6th Circuit Rules In Favor Of State
If the court decides for the state, Michigan for Marriage has vowed to keep fighting with the DeBoer-Rowse family when they appeal that decision to SCOTUS. Michigan for Marriage and Equality Michigan have also begun planning for a push to get marriage equality on the 2016 ballot.
While many states, including Michigan, have taken same-sex marriage to the ballot box. However, t is only in recent years, that those cases have gone in favor of marriage equality. Michigan added the voter-approved Michigan Marriage Amendment to its state constitution, making same-sex marriage unconstitutional in the 2004 election cycle.
What happens if the 6th circuit decided to uphold the constitutionality of the Michigan Marriage amendment?
“It would essentially force the Supreme Court’s hand because what would happen is we would have a circuit split. We currently have all these circuits that have said yes to marriage equality and then we would have the 6th sticking out like a sore thumb, saying no. That would create a dispute. The thing is, no judge likes being overturned. With that said, it’s really difficult to read tea leaves,” Calcagno pressed.
6th Circuit Rules In Favor Of DeBoer Family
If the 6th Circuit court does decide in favor of marriage equality, and a stay is not issued, Foster says it is time to head to the local county clerk’s office and get hitched.
Equality Michigan is working with various county clerks’ offices to see who will be open late or open over a possible weekend, to marry couples. Couples will need to bring their state IDs, birth certificates, and will need to prove that at least one party is a resident of the county and bring any divorce documentation that has been issued.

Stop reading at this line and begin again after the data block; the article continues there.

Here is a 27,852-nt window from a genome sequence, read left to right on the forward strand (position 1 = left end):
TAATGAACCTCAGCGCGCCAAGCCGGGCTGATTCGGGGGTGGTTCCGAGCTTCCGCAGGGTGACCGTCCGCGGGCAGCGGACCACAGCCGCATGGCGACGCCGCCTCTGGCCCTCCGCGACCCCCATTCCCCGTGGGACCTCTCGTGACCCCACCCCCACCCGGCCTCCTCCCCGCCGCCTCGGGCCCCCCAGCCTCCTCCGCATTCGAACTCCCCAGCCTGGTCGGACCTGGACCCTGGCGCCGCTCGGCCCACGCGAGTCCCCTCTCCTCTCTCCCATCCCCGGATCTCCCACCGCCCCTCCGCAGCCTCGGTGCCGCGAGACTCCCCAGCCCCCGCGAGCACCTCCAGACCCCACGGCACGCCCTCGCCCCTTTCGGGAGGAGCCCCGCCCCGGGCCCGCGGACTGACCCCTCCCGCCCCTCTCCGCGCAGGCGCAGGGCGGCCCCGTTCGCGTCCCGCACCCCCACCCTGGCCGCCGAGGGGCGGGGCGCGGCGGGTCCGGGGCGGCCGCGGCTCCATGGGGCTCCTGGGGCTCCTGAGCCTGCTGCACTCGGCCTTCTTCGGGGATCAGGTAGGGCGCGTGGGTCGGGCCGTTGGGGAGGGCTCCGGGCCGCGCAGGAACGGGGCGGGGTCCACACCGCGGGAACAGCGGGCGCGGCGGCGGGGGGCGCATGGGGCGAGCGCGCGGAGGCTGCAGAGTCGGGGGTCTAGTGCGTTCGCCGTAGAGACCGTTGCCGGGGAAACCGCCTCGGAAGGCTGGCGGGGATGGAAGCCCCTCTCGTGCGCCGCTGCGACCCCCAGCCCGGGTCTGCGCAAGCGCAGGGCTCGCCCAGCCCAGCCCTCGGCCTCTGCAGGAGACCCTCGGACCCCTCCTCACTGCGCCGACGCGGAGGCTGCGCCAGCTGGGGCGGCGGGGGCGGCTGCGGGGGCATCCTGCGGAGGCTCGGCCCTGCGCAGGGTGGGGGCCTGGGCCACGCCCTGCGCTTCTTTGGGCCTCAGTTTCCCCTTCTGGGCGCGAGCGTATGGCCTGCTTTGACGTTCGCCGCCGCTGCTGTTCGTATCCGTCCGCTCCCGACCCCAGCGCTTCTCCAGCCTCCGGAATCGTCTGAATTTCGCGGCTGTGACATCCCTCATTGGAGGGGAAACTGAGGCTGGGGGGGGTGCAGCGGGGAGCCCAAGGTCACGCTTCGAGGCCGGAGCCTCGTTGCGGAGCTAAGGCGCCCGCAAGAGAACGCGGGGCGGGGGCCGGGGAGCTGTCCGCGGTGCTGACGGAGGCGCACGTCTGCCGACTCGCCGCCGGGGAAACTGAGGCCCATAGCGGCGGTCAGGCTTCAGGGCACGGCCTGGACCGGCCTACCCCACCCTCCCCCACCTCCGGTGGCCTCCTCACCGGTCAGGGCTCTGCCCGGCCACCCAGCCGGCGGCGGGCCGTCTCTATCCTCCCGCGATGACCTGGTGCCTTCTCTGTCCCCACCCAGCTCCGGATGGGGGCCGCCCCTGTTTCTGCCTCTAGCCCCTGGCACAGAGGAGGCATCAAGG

One attendee asked if there’s a rush to get married? Foster says she cannot say either way.
“When Judge Friedman ruled, we had no idea he would not issue a stay. It is completely unpredictable what the 6th Circuit will do. We are going to be prepared for any possibility. If you want to get married you have to be prepared for any possibility. Attorney Generals cannot issue a stay. But they can request one,” Foster said.
Mark Totten could win as Michigan’s next Attorney General and Mark Schauer could be elected the next Governor. Both candidates have come out in complete support of marriage equality and Totten has said on multiple occasions, that once elected he would drop the repeal and the race towards legal same-sex marriage in the state would look quite different.